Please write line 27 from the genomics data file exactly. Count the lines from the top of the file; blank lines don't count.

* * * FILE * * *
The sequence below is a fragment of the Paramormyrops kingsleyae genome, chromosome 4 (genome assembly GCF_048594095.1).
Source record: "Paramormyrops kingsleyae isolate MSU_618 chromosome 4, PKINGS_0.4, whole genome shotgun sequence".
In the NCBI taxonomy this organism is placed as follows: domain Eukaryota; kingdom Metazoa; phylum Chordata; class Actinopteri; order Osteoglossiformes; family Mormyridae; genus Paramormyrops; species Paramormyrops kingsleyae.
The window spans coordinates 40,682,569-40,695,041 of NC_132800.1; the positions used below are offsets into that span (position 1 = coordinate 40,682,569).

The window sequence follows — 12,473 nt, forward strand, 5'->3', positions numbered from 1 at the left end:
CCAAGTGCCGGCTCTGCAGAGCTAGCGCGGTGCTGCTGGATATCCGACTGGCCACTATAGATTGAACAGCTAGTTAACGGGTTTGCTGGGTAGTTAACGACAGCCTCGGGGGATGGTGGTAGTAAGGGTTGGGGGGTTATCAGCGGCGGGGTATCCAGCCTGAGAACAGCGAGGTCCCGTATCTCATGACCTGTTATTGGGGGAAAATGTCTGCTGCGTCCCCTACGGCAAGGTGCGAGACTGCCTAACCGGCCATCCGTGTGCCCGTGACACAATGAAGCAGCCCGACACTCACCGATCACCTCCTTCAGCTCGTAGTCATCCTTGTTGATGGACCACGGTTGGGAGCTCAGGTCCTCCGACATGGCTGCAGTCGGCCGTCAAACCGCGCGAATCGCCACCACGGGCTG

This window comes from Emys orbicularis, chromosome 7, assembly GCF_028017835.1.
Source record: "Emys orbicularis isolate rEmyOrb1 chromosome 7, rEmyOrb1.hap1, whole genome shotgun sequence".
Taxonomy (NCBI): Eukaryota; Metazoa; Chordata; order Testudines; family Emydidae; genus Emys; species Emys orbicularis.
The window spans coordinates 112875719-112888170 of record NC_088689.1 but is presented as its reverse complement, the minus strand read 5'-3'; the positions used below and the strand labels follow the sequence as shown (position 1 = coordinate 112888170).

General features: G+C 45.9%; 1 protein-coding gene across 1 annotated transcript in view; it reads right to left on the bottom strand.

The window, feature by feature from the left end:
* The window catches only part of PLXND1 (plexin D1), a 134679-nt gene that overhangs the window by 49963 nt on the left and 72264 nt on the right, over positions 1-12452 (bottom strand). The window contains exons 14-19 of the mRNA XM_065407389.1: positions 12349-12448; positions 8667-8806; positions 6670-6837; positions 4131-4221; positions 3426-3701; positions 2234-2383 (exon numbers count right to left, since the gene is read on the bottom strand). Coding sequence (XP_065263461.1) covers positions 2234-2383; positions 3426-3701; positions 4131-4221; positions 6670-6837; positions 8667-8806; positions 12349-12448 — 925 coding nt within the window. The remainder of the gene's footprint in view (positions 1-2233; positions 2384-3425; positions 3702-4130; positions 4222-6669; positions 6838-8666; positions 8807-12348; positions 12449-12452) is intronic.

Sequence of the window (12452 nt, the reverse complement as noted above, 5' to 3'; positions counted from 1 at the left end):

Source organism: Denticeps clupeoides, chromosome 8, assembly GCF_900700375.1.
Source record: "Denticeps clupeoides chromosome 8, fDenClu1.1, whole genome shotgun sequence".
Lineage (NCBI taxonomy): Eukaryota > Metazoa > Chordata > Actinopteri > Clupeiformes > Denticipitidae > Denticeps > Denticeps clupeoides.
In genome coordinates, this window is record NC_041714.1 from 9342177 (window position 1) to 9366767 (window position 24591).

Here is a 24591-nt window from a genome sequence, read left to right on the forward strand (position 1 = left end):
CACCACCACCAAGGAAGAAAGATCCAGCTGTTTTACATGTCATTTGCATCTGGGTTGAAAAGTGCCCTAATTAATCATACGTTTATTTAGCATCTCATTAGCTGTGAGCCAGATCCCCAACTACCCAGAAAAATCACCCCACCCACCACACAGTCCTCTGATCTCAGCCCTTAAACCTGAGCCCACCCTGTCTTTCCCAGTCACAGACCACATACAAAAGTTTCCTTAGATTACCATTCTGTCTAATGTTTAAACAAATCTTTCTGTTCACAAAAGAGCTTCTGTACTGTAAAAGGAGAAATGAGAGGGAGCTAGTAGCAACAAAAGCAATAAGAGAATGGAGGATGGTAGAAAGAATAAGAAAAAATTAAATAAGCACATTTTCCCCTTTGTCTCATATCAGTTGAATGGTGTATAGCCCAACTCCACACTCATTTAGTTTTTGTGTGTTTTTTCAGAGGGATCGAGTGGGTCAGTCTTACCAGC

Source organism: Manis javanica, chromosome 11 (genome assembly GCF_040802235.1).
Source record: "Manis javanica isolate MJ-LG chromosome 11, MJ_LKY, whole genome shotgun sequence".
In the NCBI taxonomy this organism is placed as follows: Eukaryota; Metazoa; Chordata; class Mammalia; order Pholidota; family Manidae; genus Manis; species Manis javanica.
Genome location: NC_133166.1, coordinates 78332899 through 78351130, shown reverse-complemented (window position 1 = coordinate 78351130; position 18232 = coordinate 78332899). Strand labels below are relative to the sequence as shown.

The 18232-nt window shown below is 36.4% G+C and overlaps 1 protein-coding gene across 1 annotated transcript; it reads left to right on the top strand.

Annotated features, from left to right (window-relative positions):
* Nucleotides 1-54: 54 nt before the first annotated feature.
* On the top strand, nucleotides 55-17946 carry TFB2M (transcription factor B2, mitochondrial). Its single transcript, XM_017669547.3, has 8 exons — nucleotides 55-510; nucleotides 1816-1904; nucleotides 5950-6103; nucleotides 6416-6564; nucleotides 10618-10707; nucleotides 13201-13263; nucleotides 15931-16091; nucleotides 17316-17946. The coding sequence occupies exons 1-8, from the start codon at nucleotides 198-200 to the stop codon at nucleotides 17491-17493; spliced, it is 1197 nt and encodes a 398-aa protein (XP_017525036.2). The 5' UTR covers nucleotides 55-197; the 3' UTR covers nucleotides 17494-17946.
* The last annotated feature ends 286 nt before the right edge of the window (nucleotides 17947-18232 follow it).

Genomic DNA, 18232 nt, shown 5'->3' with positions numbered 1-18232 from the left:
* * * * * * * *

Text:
* Nucleotides 1-54: 54 nt before the first annotated feature.